Last month, when House Speaker Nancy Pelosi (D-Calif.) announced a formal impeachment inquiry of President Trump, she used a familiar anecdote to back her arguments. As Pelosi told it, “On the final day of the Constitutional Convention in 1787, when our Constitution was adopted, Americans gathered on the steps of Independence Hall to await the news of the government our founders had crafted. They asked Benjamin Franklin, ‘What do we have, a republic or a monarchy?’ Franklin replied, ‘A republic, if you can keep it.’ Our responsibility is to keep it.”
Franklin’s “a republic, if you can keep it” line is as memorable as it is catchy. It is a story that appeals across partisan lines. The same month Pelosi referenced it, Supreme Court Justice Neil M. Gorsuch released a book titled “A Republic, If You Can Keep It.” It’s a recognizable national origin story with broad appeal; Pelosi was savvy to use it.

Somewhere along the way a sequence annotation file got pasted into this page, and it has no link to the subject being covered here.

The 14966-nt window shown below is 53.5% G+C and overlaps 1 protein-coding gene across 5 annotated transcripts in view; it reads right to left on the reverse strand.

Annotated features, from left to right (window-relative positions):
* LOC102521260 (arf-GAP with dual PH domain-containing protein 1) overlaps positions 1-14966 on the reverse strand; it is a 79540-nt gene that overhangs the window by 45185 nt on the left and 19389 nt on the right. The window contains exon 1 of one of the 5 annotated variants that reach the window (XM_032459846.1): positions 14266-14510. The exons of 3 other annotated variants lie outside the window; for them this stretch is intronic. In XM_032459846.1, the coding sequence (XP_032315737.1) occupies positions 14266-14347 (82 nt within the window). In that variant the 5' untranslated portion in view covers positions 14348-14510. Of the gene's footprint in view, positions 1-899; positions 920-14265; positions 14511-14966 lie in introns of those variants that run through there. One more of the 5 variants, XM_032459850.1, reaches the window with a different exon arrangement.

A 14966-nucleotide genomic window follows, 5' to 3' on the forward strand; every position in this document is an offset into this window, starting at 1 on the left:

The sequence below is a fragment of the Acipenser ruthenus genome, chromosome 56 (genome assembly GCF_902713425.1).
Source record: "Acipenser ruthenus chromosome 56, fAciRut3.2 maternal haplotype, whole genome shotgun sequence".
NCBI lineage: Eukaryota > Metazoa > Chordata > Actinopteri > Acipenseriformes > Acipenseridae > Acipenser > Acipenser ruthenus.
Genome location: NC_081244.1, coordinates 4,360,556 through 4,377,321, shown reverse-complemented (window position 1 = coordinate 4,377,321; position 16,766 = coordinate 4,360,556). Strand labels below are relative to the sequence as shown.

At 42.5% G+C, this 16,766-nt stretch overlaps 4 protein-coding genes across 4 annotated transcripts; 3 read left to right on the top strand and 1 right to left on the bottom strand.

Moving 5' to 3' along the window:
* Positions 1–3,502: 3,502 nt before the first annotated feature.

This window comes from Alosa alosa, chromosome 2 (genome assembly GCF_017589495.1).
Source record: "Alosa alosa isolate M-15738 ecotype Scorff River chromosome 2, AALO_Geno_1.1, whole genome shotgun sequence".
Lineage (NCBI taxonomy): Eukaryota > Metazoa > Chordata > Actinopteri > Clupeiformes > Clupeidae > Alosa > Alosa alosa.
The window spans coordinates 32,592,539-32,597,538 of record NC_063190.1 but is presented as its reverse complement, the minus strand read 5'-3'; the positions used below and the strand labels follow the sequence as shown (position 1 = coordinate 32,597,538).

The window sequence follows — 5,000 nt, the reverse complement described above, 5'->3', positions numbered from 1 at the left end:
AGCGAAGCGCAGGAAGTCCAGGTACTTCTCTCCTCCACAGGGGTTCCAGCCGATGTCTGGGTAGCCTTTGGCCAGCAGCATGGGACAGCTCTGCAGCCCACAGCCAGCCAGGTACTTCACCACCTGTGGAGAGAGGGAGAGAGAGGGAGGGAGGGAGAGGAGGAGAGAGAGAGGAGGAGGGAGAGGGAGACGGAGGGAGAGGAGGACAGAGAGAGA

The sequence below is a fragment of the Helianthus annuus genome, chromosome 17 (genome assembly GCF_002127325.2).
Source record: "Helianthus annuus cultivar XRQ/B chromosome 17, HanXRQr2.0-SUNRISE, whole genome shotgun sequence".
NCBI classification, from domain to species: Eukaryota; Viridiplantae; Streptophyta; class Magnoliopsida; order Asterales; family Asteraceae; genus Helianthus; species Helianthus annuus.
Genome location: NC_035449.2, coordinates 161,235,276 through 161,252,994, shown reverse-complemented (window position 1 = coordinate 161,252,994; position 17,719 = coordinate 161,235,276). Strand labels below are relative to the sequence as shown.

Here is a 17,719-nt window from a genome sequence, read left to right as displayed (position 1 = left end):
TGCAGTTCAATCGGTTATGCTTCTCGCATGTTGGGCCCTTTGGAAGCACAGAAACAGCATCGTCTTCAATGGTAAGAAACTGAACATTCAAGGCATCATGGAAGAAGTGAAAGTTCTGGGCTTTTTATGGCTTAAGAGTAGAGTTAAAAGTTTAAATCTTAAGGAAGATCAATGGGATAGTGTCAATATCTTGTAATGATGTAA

But she got the story wrong. So did Gorsuch.
They’ve missed the most important element of the story: Who asked Franklin the question that sparked his witty response? It was Elizabeth Willing Powel, a pivotal woman of the founding era who has been erased from this story. Her erasure not only creates a founding-era political history artificially devoid of women, but it also makes it harder to imagine contemporary women such as Pelosi — or Hillary Clinton, Elizabeth Warren or Alexandria Ocasio-Cortez — as political leaders.
The first record of the anecdote appears in a 1787 journal kept by one of the delegates to the convention, James McHenry of Maryland. He wrote: “A lady asked Dr. Franklin Well Doctor what have we got a republic or a monarchy. A republic replied the Doctor if you can keep it.” McHenry added a footnote to the text: “The lady here alluded to was Mrs. Powel of Philad[elphi]a.”